The second collection of Jack Kirby’s 1970-1973 work for DC Comics is something of a mixed bag. At the low end was the notion of using the comedian Don Rickles as a character in a story arc within some of the Jimmy Olsen stories. Not altogether a bad idea, but not quite the sort of concept for the apocalyptic scope of a writer such as Kirby. To make it work one would have to possess the sort of kink found in the minds of writers such as Grant Morrison, Neil Gaiman or John Wagner.

Kirby was always more comfortable with characters representing the uttermost of extremes. An example of this can be found in the New Gods story ‘The Glory Boat’, where an extreme advocate of aggression is sharing raft space with an extreme advocate of pacifism. Kirby tries his usual best here, but sometimes the results end up appearing more as two-dimensional parodies as opposed to flesh-and-blood characters.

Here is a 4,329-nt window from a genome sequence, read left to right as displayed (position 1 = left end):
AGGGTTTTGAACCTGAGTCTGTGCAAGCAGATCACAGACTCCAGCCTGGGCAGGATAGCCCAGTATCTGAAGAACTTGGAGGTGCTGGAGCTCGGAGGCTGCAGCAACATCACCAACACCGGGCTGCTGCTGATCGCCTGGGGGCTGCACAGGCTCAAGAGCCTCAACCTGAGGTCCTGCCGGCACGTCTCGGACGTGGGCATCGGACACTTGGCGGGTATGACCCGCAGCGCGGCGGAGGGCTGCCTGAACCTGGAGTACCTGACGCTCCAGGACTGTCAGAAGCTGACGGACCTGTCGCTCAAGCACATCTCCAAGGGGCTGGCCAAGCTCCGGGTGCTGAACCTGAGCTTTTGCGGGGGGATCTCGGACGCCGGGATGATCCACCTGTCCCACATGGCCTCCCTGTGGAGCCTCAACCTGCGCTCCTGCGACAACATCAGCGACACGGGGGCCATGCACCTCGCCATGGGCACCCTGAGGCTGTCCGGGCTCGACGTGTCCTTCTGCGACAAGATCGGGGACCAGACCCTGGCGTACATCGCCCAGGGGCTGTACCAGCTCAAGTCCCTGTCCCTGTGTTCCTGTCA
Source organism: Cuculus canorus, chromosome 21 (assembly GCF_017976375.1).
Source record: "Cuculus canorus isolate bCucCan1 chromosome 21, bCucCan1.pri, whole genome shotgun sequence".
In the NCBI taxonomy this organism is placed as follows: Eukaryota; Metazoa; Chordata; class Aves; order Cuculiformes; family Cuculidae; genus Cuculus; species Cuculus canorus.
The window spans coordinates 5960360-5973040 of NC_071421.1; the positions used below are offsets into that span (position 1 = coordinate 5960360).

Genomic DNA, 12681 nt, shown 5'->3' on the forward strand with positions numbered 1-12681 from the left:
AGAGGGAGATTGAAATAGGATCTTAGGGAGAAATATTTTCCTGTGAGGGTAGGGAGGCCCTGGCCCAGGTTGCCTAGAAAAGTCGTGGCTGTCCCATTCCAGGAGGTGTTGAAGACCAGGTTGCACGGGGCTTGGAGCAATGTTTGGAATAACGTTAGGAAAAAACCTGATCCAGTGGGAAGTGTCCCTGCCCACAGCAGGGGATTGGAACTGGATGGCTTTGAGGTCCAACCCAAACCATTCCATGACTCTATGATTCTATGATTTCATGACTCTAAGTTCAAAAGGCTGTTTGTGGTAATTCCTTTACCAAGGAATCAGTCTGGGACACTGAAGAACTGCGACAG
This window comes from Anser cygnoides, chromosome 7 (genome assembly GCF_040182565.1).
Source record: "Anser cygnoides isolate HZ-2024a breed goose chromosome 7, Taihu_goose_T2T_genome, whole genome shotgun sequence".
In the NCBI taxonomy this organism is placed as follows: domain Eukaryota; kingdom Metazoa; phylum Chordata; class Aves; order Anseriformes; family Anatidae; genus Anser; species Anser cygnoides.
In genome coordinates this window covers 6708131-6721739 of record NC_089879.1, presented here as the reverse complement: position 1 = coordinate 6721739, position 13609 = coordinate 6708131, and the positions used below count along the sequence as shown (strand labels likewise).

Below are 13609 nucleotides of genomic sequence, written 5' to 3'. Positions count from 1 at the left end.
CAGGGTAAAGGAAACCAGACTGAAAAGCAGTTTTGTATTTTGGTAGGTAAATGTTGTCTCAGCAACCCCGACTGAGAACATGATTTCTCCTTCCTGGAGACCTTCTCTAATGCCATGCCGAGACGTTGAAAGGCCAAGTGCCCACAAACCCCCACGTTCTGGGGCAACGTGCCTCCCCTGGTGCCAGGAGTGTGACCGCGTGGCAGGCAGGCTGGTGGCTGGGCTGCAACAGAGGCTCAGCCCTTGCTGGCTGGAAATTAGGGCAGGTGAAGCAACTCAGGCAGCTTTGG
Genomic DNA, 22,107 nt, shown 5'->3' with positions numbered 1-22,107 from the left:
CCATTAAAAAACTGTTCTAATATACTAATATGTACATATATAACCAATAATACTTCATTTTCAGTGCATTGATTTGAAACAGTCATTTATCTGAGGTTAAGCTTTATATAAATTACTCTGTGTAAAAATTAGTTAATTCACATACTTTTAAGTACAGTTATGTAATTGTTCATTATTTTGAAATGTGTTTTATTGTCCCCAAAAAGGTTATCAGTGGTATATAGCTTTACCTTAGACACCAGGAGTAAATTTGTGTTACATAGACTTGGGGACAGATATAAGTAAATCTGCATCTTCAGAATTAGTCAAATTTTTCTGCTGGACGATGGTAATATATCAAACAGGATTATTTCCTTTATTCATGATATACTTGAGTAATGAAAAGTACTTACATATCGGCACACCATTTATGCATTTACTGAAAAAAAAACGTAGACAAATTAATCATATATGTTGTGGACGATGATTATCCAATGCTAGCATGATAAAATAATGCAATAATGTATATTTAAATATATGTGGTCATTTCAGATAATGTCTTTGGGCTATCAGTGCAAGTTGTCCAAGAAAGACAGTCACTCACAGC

On a much more positive note, we have the d├ębut of Big Barda: perhaps the best secondary character to achieve break-out status within Kirby’s “Fourth World”; oftentimes overshadowing her partner, Mister Miracle. An attractive woman with the strength of a demigod, Barda immediately caught the attention and appreciation of Kirby’s audience. Or at least the males in the group.

The volume also introduces two examples of Kirby’s talent for creating interesting villains. Virman Vundabar is a toadying aficionado of the classic Prussian military style, complete with monocle, and Doctor Bedlam is a disembodied intelligence who moves among a series of android “blanks”. And, going back to Mister Miracle, the volume contains the first of the ‘Young Scott Free’ backup features: brief looks into the development of a character which, in his own way, outpaced the New Gods in terms of characterization and depth. The ‘Young Scott Free’ stories also enabled Kirby to add brushstrokes to the Fourth World, beginning glimpses into the past which he would soon expand with a vengeance. See volume three.